|Osedax worms on a whale bone.
Image:(c) 2004 MBARI
"This type of environmental sex determination is not common, although it happens in many more animals than people suspect," Vrijenhoek said. The sex of crocodiles, alligators, and marine green turtles can be affected by their environments. The only way to prove whether Osedax undergo this type of sex determination is by doing experiments. However, experiments with Osedax are not easy, because keeping the worms alive in the lab is a daunting task.
After finding his first whale carcass 2,891 meters below the surface and realizing what a thriving ecosystem had grown around it, Vrijenhoek was curious to see how whale skeletons would fare at other depths. With the help of research technician Shannon Johnson, Vrijenhoek’s team sank additional whale carcasses at 385, 633, 1,018 and 1,820 meters. These carcasses had washed up on area beaches.
These "artificial whalefalls" experienced different pressures, temperatures and oxygen levels, and developed communities of different animals, but various species of Osedax worms were found at all five depths. At least eight species of Osedax are now known from Monterey Bay alone and others have been discovered off the coasts of Japan and Sweden.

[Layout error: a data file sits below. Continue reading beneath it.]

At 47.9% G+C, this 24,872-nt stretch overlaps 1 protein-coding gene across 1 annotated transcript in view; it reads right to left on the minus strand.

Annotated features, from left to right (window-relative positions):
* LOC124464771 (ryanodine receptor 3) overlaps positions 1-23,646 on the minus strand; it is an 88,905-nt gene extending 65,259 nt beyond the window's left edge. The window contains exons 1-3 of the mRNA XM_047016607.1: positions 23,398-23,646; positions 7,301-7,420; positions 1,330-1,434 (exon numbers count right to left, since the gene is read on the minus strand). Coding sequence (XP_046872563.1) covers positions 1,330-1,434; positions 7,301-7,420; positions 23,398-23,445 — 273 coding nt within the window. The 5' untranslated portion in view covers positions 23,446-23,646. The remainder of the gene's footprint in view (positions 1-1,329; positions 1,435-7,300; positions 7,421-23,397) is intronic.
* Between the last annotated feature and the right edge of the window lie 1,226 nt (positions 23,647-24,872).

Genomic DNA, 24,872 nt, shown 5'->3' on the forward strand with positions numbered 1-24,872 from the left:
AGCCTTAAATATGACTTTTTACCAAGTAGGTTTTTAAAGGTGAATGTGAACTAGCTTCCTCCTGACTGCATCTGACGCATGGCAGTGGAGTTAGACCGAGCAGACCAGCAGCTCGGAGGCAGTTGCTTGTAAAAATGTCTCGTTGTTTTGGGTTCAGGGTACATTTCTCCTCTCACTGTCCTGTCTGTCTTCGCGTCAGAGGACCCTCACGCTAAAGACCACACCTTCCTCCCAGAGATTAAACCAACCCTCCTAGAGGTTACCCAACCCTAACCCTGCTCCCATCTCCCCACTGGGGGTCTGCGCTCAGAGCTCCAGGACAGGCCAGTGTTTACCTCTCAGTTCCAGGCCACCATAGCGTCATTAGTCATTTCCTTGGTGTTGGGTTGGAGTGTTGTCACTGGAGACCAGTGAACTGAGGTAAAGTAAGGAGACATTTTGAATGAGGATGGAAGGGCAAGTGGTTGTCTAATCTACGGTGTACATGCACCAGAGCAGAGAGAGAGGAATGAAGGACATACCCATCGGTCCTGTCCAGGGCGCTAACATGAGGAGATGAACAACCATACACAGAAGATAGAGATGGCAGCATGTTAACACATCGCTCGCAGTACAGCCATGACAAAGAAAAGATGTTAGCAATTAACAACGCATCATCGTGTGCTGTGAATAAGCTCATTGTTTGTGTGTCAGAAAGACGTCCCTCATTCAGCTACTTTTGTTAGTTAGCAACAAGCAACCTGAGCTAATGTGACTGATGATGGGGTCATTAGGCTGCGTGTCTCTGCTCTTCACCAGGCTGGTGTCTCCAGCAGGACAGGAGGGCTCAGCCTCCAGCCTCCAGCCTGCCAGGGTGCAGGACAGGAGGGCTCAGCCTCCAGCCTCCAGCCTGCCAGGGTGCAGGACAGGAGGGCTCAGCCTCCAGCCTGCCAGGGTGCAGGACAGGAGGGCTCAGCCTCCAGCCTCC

Osedax worms break down and leave holes in whale bones, allowing other animals to chew them up and access nutrients in the bones. The worms set the pace for the process of habitat development and decay. At the 1,018 meter whale fall, a dense population of Osedax worms broke down the whale bones rapidly. Two whale falls placed at 385 meters faced more disturbances because of frequent sediment movement in the shallower portion of Monterey Canyon. Consequently, sparse bone-worm populations resulted in slower degradation to both whale carcasses at this shallow site.
Though Osedax worms are the only animals known to live at all of the Monterey whale falls, many other creatures created homes at each site. Depending on the depth of the whale fall, hagfish, sleeper sharks, crabs and amphipods could be part of the community. One of Vrijenhoek’s favorite animals was an octopus that took up residence in the skull of a dead whale and fed on deep-sea crabs.